“It was my whole life, really,” he said. “And I was basically happy, I thought, for a while. But I began to think more in spiritual terms when my relationship broke up. I wanted more. I sought love. And I knew that homosexual love is based on sex, mostly. It’s a reduction to sexual identity.

“I didn’t want to be qualified that way. I have different qualities about myself, which I like to express and which I feel are much more prominent than my sexuality.”

Like his other friends in Courage, “Brad,” 53, had found the gay lifestyle unfulfilling.

“I just had to get out of all of that,” he said. “It was just a nightmare.”

Ongoing support

The Courage chapter in Indianapolis meets every other week for a couple of hours. The names of those who attend meetings and what is said during them remain confidential.

Deacon Steve Hodges, the chaplain of the Indianapolis chapter, helps guide the conversations during the meetings.

“He keeps us grounded in the topics that we really need to discuss,” Matthew said. “I wouldn’t trade him for the world.”

“It has literally been a match made in heaven,” Ruth added.

The meetings start with prayer. The members then read together the five goals of Courage, which relate to chastity, prayer, fellowship, mutual support and becoming role models for others. They also read and comment on the upcoming Sunday Mass readings. And there is always time given to talking about the members’ personal struggles and victories since the last meeting.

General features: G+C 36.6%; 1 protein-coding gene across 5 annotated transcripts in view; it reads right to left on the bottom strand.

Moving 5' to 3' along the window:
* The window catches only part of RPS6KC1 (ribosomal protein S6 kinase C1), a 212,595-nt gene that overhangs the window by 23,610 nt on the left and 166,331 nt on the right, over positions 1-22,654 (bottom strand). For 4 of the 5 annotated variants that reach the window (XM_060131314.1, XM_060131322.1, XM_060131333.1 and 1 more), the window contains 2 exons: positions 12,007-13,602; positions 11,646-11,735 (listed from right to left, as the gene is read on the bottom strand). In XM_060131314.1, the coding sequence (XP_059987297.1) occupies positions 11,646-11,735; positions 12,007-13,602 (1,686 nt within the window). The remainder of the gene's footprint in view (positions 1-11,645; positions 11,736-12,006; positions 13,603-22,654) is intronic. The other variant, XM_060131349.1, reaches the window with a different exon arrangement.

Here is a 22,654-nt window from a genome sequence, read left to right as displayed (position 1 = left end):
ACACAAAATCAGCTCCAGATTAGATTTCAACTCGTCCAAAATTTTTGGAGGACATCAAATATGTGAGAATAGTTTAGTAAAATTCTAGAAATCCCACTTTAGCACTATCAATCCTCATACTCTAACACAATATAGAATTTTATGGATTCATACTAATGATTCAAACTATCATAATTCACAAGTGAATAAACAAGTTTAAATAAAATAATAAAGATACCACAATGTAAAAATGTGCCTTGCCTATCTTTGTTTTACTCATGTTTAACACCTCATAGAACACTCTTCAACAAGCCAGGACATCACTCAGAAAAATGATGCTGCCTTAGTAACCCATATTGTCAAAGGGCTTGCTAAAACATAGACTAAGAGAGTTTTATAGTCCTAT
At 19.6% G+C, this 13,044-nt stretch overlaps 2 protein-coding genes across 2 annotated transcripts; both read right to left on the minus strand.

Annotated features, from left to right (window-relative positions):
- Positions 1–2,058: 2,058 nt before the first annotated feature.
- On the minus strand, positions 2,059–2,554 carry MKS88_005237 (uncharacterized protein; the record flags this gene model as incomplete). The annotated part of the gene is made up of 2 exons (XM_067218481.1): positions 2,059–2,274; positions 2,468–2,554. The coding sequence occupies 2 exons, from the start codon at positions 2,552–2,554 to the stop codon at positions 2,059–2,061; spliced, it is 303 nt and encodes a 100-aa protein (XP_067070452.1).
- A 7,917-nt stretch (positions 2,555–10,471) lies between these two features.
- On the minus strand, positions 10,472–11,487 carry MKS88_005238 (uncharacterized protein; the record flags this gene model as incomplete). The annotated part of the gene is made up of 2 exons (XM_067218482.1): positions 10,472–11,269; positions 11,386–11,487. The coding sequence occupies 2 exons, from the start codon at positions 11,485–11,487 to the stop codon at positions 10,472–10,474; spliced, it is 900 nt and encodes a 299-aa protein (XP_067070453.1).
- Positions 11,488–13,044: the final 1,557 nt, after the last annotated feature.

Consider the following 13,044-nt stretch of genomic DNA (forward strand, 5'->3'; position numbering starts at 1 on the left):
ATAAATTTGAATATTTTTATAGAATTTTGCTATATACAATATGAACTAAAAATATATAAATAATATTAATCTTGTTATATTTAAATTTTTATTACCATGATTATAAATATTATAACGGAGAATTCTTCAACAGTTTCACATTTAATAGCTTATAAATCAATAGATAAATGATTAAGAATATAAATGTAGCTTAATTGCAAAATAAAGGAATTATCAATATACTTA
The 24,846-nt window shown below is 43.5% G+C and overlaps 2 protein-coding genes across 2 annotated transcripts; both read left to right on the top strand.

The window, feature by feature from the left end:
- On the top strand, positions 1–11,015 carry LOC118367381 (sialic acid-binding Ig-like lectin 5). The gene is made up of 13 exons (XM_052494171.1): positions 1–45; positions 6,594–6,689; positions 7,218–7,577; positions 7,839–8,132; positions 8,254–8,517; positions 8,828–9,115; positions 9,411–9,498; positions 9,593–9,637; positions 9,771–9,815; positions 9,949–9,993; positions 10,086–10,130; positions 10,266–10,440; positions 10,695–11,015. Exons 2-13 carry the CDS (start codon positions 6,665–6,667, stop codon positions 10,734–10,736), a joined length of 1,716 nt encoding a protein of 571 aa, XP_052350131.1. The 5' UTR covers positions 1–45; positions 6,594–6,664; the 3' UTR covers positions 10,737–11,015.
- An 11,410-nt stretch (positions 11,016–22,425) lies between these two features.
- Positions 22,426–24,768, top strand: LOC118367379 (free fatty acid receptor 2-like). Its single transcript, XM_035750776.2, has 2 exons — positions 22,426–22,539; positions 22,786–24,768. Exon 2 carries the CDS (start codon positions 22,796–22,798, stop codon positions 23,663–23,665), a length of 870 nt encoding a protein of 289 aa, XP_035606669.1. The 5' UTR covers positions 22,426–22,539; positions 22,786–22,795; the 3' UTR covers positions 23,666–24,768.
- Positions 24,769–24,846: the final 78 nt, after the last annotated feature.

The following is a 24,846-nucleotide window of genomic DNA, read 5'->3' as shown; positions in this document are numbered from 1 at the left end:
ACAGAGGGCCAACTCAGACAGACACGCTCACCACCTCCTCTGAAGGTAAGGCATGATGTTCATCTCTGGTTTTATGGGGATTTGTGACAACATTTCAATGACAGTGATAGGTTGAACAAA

After their meetings, they share lunch and then often attend Mass together.

“It’s not just that we’re here as members of the Courage group, and then we leave and it’s goodbye and that’s it,” Charles said. “We’ve become friends. It’s family.”

Like members of a family, they know they can rely on each other for support at any time. So they frequently call each other when they need help.

“If I need some encouragement to avoid going the wrong way, we’ll talk about it,” Charles said. “We pray over the phone frequently. I pray the rosary over the phone every Saturday with Matthew.”

Ruth was happy when Gerald joined the group because she hopes that Courage can give support to young adults with same-sex attractions.

“We can help them, perhaps, make a better decision about that because, you know, you can’t live long enough to make every mistake yourself,” she said. “Sometimes you have to learn from other people’s mistakes. I was really thrilled when he came.”

For his part, Gerald said the Courage chapter has lifted him up.